In other words, the bank's consent order with the FDIC effectively barred it from paying its debt to the FDIC. Moreover, the Federal Reserve Board wanted any money raised to support the bank, rather than paying off the holding company's debts. The Fed declined to comment for this story.
Heritage lined up investors by making the recapitalization contingent on its repaying at least 75% of the trust-preferreds. After securing commitments for about $5 million from local investors early last year, the bank made an offer for discounted repayment to the FDIC, and then asked the Fed to approve the payment.
That began a long, three-party negotiation. The bank's first meeting with the regulators was in August 2013, and the agreement wasn't signed until ten months later.
"My hat's off to the regulators," said Shaun Dalton, a managing director at Community Capital Advisors who helped negotiate the deal. The FDIC and Fed "have two separate agendas," and satisfying both was not easy, he said.
"The FDIC might say, 'We feel like we could get comfortable with your plan,' and so then you go to the Fed. And if they can't get comfortable, you have to go back to the FDIC," Dalton said. "The two don't generally pick up the phone and call each other."
"It's not for the faint of heart," added Brennan Ryan of Nelson Mullins, who also worked on the deal. "You've got a circular web of considerations and concerns, and you just keep going around and around in a circle until everybody comes to a consensus."
The FDIC proved a hard, but fair, negotiator, Ryan said. "Some people might think, 'It's the government maybe they'll be a pushover,'" he said. "Nobody is a pushover. It was a tough negotiation."
Ultimately, the FDIC accepted a five-year note at 5.5% in exchange for its stake. The other two debtholders, Affinity Bank in Atlanta and Queensborough National Bank & Trust in Louisville, Ga., took preferred stock in exchange for their $500,000 stakes.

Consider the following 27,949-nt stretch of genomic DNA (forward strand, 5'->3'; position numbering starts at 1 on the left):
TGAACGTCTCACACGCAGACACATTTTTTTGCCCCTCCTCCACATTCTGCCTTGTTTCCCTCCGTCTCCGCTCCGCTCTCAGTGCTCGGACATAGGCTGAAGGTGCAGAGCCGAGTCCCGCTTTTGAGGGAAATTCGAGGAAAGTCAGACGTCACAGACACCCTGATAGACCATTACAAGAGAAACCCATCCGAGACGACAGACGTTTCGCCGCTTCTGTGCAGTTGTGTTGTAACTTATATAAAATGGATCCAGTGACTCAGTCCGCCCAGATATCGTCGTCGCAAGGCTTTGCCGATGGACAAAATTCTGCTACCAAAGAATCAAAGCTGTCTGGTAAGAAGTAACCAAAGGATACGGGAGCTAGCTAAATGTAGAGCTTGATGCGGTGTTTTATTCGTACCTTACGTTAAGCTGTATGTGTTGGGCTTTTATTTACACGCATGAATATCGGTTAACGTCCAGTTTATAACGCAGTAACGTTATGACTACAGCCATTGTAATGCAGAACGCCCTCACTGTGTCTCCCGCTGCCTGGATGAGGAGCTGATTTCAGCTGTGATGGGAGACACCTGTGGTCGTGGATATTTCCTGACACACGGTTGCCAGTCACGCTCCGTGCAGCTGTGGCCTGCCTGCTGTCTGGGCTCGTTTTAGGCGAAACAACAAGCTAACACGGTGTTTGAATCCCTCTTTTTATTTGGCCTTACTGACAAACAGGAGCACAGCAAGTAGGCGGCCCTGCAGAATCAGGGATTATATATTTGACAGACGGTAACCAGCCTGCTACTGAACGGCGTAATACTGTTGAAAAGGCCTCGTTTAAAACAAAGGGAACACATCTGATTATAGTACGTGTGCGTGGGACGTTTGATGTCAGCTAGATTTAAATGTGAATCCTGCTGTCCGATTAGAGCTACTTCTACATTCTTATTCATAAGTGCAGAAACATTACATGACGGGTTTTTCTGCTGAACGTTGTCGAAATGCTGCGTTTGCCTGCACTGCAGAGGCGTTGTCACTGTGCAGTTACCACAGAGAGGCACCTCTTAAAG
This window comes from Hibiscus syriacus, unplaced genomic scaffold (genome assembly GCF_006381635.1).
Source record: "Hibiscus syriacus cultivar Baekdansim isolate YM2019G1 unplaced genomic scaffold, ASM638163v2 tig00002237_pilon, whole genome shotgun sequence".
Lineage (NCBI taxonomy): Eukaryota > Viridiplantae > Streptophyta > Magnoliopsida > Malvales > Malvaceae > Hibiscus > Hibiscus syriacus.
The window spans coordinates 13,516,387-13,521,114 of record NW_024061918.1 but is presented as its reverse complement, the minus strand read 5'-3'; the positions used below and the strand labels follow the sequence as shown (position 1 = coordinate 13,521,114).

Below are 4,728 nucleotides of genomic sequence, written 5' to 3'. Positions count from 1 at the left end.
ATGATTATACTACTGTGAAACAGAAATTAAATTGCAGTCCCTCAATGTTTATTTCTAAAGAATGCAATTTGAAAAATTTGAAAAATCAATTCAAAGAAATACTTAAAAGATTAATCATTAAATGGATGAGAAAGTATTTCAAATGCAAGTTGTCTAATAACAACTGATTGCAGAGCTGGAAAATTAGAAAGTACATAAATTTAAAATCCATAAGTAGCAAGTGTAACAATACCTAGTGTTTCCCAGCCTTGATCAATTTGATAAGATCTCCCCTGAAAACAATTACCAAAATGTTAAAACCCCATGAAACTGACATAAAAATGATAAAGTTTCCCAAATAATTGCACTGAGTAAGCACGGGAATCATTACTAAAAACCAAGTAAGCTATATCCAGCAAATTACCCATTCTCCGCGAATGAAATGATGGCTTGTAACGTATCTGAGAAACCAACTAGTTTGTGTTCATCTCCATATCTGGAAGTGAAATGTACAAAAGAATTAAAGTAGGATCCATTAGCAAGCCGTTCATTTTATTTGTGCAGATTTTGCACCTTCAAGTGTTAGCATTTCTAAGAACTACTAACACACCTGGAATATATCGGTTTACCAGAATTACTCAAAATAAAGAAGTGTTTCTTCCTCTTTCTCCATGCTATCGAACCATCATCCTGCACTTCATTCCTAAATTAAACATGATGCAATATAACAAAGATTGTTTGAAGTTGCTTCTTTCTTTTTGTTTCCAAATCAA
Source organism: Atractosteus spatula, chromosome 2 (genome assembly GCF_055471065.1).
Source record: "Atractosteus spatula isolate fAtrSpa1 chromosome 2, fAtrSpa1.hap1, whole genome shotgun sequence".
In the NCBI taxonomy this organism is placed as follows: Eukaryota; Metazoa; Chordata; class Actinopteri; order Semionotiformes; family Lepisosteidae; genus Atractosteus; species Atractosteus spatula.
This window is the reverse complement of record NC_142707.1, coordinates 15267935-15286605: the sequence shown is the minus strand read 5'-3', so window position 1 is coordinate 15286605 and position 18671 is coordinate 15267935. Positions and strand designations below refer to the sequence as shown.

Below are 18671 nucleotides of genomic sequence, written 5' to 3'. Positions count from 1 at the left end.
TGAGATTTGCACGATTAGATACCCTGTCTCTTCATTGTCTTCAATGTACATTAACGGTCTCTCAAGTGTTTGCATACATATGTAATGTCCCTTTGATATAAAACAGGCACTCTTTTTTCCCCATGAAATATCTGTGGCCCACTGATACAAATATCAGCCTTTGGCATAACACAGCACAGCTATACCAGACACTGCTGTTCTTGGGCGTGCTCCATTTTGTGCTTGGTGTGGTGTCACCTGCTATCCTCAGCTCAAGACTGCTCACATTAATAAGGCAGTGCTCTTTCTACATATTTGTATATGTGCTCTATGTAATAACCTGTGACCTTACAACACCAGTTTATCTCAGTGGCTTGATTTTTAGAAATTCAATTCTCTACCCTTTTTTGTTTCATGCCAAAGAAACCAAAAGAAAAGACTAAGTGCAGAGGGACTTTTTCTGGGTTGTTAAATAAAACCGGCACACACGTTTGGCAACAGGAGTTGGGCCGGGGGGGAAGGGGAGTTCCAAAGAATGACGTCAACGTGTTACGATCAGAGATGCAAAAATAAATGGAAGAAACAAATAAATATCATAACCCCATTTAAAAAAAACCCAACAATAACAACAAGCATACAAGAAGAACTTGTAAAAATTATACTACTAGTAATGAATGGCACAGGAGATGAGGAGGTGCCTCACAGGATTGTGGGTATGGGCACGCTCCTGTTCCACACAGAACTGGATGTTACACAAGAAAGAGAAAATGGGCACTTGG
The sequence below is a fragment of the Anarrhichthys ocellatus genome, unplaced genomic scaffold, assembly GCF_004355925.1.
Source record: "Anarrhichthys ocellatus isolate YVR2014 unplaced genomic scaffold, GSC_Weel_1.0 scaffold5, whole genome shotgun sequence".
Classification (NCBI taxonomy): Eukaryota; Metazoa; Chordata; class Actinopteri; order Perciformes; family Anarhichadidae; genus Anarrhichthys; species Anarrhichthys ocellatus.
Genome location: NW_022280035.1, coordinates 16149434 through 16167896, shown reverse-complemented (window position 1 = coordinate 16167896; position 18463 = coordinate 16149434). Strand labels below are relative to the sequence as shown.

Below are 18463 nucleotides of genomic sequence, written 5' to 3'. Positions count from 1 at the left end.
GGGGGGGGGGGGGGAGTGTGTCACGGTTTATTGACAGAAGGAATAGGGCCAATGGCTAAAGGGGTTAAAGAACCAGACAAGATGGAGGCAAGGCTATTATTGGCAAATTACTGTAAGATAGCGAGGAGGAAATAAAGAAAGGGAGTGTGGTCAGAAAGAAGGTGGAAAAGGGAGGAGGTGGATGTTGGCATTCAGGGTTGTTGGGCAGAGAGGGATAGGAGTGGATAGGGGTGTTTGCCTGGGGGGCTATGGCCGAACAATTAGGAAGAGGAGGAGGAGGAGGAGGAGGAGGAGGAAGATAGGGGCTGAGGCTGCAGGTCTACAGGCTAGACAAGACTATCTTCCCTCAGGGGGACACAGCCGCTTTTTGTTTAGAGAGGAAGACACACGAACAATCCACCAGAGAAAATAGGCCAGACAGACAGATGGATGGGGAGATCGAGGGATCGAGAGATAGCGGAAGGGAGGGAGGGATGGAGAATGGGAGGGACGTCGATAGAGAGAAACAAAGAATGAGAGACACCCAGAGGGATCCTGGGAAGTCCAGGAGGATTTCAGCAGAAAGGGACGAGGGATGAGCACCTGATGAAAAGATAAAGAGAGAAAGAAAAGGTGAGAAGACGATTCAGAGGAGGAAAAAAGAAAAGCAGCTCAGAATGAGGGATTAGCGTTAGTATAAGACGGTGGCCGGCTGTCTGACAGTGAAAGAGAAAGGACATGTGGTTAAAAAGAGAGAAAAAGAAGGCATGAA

Moreland is gratified that nearly all the original investors stuck with the bank even though the closing of the capital raise was delayed twice.
"All of our investors are customers of our bank, and we've always prided ourselves on helping the folks in our community meet their financial goals," he said. "Here was a chance to help us in one of our financial goals, and they really stepped up."
Moreland knows he's lucky that redemption was even an option. Most trust-preferred debt has been bundled in collateralized debt obligations and sold to investors, making it impossible for banks to identify the holders of their notes, much less negotiate repayment.
For the banks that still have trust-preferred securities held by the FDIC, the deal is an encouraging sign.
"There have been a lot of banks that are sitting on the sidelines waiting to see how this transaction plays out, and ultimately it shows a willingness on the FDIC's part to deal with the [trust-preferred] issuers," Dalton said.
Moreland thinks bankers with trust-preferred debt should follow Heritage's path, if they can.
"Don't ignore it. I have a lot of friends, a lot of other community bankers, who have been ignoring the issue. Just approach it head on," he said.